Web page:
This Teacher's Clever Classroom Game Helps Kids Think About World Peace

Not just fun and games.

Virginia public school teacher John Hunter has a unique tool that he uses to teach his students, but it's what he's teaching them with it that could change the world.

Hunter's invented what he calls "The World Peace Game:" a multilevel board game of sorts that he uses as an interactive, immersive way to teach kids about world problems in an effort to get them to think about ways to solve them.

The game is a microcosm of the world, but it's also a world unto itself. It features four countries, some rich, some poor. Kids are put in charge of these countries. Each child chooses his or her own cabinet officers. There are armies, resources, economies, and populations to attend to. The choices that these kids make are generated by a 13-page crisis document that shows how things are interdependent: it's a series of 50 interlocking problems that must be solved in order for the game to be won.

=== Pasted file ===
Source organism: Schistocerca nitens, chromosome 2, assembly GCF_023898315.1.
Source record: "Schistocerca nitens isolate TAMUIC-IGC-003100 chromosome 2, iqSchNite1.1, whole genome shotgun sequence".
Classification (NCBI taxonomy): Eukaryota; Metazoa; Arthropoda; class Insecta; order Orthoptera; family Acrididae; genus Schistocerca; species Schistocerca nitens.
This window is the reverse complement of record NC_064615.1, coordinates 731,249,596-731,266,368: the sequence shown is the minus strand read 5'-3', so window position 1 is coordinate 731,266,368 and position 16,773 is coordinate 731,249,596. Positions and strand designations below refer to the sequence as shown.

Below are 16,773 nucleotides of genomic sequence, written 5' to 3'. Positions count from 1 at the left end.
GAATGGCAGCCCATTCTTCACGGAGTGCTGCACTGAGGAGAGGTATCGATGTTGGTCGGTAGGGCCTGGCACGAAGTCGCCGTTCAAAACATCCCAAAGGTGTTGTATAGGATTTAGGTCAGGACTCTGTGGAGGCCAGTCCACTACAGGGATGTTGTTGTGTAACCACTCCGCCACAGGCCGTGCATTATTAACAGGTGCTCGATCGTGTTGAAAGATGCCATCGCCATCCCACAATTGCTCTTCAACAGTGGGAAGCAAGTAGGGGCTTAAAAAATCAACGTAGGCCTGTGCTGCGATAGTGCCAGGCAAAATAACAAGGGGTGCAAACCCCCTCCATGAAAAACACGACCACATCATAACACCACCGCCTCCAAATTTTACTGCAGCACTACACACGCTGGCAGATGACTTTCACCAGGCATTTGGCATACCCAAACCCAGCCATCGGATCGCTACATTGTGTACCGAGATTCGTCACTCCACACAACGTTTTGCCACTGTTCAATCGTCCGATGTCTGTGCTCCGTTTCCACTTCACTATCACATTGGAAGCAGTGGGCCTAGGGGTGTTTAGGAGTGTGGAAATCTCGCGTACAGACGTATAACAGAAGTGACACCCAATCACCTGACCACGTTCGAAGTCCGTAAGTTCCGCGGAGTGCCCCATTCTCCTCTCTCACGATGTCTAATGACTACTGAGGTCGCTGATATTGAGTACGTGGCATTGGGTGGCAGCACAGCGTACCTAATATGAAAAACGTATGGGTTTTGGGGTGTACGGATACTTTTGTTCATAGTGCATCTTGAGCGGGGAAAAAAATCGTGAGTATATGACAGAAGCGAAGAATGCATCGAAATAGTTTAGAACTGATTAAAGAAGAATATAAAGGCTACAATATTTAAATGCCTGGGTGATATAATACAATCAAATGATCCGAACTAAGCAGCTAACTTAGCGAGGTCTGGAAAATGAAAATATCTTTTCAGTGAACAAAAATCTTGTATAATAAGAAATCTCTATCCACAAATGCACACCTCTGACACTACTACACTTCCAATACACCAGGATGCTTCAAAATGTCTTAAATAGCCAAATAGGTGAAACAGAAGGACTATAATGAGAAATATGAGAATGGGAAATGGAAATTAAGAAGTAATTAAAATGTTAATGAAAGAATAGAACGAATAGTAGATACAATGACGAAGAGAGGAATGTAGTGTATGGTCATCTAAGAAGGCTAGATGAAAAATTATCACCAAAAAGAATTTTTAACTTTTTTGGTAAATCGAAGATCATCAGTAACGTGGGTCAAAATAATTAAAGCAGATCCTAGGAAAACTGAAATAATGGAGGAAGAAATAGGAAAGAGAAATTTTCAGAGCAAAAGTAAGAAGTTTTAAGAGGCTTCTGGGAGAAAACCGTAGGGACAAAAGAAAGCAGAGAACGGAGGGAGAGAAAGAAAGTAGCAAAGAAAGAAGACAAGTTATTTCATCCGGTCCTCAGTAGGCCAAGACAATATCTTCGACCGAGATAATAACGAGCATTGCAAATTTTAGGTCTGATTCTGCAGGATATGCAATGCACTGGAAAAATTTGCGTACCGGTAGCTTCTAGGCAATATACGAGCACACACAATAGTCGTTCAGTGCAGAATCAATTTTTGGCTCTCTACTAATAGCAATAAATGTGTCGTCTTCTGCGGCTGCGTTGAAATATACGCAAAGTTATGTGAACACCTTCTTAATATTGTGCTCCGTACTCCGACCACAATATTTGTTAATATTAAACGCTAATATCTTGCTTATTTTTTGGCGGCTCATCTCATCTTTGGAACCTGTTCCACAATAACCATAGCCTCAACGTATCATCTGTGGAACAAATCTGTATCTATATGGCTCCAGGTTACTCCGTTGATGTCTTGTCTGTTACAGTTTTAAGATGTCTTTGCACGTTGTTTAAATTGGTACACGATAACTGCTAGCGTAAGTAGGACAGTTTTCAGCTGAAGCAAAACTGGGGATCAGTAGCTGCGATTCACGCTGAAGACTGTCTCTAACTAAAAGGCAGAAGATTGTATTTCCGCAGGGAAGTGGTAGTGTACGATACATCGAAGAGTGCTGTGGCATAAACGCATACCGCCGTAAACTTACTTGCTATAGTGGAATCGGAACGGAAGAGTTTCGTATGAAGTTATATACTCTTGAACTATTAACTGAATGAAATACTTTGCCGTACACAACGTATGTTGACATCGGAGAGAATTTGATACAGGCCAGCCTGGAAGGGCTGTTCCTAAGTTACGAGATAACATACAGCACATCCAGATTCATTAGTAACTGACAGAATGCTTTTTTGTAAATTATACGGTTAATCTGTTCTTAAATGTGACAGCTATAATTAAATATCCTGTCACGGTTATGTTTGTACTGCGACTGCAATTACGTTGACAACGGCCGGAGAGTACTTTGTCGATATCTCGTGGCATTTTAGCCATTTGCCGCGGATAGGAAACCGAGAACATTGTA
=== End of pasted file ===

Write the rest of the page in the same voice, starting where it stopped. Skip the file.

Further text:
Some of the stories and solutions generated by the interactions that these kids have while playing this game are truly remarkable. 

As Hunter says in this video from TED, "Every game we play is different. Some games are more about social issues, some are more about economic issues. Some games are more about warfare. But I don't try to deny them that reality of being human. I allow them to go there and, through their own experience, learn, in a bloodless way, how not to do what they consider to be the wrong thing. And they find out what is right their own way, their own selves. And so in this game, I've learned so much from it, but I would say that if only they could pick up a critical thinking tool or creative thinking tool from this game and leverage something good for the world, they may save us all. If only." 

Watch the video below and see how this game has stakes that may be much higher than simple classroom fun.



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